Foreword Reviews

The BlackHawk Meets the Tiger

Clarion Rating: 4 out of 5

Inventive and original comedic touches make this riff on fantasy standards a satisfying read.

Tiger BlackHawk’s morality-fueled fairy tale The BlackHawk Meets the Tiger is an entertaining and humorous fantasy mash-up in which a deadly and much-feared assassin finds redemption and personal acceptance as the ruler of a wealthy kingdom.

The murderous assassin BlackHawk and his drow elf companion, Shadow, arrive in the city of Napol to collect a reward for rescuing its kidnapped princess and a group of merchants. When the merchants fail to pay, BlackHawk murders the men and robs and terrorizes Napol’s greediest overlords.

At the same time, a white-robed, shape-shifting assassin named Tiger arrives to conduct legitimate businesses in Napol, using the looted coffers of a local pirate as capital. Tiger becomes wealthy through his enterprises and builds a city called Serious on Napol’s outskirts, which grows in size as a result of profit sharing. However, Tiger’s uneasy similarities to the BlackHawk force him to confront a secret past or risk all-out war.

The BlackHawk Meets the Tiger riffs off of fantasy standards, playing with and mixing subgenres to varying degrees of success. The yin and yang of the main protagonists, Tiger and BlackHawk, and their respective spheres of influence serve as effective moral and social commentary. Serious exists as a model city of righteousness and orderliness, while Napol is a seedy center of crime, corruption, and political oppression.

Lying on various points on the moral spectrum are dwarfs, giants, shape-shifting weretigers, and humans. A complex subplot involving pirates adds comic relief, particularly through their carefree dialogue, yet it also plays a pivotal role as the staging area where yin and yang meet and engage in a moral and territorial battle of wills.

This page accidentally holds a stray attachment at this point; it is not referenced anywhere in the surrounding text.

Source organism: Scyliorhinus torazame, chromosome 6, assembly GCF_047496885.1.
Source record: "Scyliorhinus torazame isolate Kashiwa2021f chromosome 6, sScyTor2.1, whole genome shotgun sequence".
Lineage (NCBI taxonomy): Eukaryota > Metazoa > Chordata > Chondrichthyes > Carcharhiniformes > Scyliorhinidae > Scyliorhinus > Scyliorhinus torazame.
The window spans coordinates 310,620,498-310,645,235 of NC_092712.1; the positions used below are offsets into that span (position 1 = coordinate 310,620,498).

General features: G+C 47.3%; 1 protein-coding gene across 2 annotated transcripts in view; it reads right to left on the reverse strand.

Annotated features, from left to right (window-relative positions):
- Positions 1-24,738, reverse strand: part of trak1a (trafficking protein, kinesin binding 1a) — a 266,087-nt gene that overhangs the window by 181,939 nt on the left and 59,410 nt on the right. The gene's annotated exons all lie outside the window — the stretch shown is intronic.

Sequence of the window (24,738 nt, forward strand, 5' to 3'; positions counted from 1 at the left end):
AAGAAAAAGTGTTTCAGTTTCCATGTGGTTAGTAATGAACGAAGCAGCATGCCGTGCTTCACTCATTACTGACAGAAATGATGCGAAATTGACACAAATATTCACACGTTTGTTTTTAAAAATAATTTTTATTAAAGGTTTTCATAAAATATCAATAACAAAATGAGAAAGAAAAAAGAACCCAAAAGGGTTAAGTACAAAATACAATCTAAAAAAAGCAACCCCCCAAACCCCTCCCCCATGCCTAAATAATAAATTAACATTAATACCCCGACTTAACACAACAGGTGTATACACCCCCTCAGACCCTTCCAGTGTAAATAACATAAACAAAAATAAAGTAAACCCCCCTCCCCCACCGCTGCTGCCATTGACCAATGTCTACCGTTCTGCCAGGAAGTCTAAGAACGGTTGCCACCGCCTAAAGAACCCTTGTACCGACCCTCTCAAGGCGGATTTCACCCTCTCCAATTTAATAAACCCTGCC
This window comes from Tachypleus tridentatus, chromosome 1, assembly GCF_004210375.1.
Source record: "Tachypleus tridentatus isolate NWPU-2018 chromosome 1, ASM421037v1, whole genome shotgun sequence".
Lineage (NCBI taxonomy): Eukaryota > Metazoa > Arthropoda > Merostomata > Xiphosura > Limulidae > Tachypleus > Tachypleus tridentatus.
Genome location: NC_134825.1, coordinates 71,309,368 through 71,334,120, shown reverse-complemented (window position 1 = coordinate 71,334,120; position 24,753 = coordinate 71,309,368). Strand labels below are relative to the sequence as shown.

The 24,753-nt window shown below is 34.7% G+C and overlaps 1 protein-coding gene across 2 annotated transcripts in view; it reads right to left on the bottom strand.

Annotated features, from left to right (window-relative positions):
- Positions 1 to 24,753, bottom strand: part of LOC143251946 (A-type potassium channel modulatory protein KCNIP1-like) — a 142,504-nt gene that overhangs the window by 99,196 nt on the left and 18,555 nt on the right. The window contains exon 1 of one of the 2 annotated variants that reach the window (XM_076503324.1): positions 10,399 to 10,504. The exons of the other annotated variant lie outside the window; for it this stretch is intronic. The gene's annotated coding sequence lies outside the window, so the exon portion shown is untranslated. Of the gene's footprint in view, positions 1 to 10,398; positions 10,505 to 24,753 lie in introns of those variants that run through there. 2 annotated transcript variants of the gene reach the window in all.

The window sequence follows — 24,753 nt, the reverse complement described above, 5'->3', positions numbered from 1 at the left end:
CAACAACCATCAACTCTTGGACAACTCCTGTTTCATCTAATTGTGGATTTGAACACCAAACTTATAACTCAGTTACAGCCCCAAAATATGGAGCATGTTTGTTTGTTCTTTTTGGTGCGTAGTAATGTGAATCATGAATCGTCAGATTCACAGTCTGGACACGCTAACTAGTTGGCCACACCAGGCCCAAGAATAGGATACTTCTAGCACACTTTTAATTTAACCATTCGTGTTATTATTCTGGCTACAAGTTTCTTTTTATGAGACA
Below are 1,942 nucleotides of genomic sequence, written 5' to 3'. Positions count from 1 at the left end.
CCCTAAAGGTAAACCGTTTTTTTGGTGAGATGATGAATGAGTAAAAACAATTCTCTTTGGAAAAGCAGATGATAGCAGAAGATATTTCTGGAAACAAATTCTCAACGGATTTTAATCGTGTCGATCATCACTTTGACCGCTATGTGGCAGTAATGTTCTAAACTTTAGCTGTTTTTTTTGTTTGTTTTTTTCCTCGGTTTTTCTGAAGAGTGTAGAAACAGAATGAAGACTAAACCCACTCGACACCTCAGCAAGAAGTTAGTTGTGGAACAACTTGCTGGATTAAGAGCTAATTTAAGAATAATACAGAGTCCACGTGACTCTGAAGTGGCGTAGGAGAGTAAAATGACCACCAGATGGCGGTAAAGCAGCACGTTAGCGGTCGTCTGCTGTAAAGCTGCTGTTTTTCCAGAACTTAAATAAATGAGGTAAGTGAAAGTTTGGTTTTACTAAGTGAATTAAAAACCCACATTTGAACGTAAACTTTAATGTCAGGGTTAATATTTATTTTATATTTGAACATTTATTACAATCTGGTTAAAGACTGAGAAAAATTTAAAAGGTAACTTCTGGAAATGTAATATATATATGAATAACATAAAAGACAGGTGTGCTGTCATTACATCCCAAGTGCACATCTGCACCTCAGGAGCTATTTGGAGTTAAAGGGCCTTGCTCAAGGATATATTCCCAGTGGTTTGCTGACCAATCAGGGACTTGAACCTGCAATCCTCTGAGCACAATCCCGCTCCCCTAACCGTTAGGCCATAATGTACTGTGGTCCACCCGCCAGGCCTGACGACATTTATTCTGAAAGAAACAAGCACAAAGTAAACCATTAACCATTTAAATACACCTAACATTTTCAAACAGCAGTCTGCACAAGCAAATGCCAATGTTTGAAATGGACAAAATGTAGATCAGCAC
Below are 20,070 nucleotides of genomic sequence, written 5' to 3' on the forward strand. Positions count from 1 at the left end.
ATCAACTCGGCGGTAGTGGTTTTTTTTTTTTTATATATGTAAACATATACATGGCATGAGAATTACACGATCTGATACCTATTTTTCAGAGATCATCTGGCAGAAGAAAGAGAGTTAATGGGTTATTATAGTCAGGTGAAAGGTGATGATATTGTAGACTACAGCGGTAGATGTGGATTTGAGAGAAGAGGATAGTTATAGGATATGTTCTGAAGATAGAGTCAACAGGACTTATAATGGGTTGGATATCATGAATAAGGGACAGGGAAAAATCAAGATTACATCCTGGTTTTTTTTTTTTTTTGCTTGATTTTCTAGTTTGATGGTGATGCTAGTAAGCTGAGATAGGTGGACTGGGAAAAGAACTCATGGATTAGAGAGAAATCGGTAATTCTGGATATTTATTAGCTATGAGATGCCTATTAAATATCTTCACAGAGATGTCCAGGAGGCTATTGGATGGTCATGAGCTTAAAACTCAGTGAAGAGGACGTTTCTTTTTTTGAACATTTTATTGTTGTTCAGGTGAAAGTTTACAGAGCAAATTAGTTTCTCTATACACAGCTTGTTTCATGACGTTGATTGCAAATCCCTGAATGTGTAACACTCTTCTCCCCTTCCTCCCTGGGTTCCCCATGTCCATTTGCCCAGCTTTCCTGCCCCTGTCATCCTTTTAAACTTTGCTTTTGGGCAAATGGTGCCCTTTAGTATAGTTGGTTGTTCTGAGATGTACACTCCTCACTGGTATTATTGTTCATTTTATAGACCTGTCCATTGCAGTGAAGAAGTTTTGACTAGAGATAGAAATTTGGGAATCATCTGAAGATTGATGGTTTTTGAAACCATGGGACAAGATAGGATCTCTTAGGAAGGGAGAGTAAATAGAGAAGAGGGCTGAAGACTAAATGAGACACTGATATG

Scenes involving vampires and the underworld work less effectively, however, serving as a triple exclamation point to an already heavily action-packed thriller. This mishmash of characters provides the story with some of its craziest—and most enjoyable—moments.

Tiger and BlackHawk’s story unfolds from the point of view of a bard named Silver, who mostly uses a third-person perspective in relating the history between these two men. However, Silver also loops back into first person to describe how the actions of these two affect his own life. The language alternates between familiar slang and formal, old-fashioned high fantasy dialogue.

Where terms are not obvious, Tiger BlackHawk employs additional exposition to define words, much like a textbook introducing a foreign concept. This has the effect of making certain sections of the narrative unnecessarily longer, particularly in the pirate battle scenes, where entire paragraphs are dedicated to defining specific terms, interrupting the existing action sequence. There are also dichotomous points of view, and simple explanations and dialogue geared toward young adults alternate with more expletive-laden dialogue and violence more suitable for mature audiences.

The characters and situations may be familiar incarnations of fantasy standards, and the dialogue a study in contrasts, but Tiger BlackHawk’s deftly woven comedic touches show inventiveness and originality enough to deliver a satisfying read.

Reviewed by Nancy Powell

Disclosure: This article is not an endorsement, but a review. The author of this book provided free copies of the book and paid a small fee to have their book reviewed by a professional reviewer. Foreword Reviews and Clarion Reviews make no guarantee that the author will receive a positive review. Foreword Magazine, Inc. is disclosing this in accordance with the Federal Trade Commission’s 16 CFR, Part 255.

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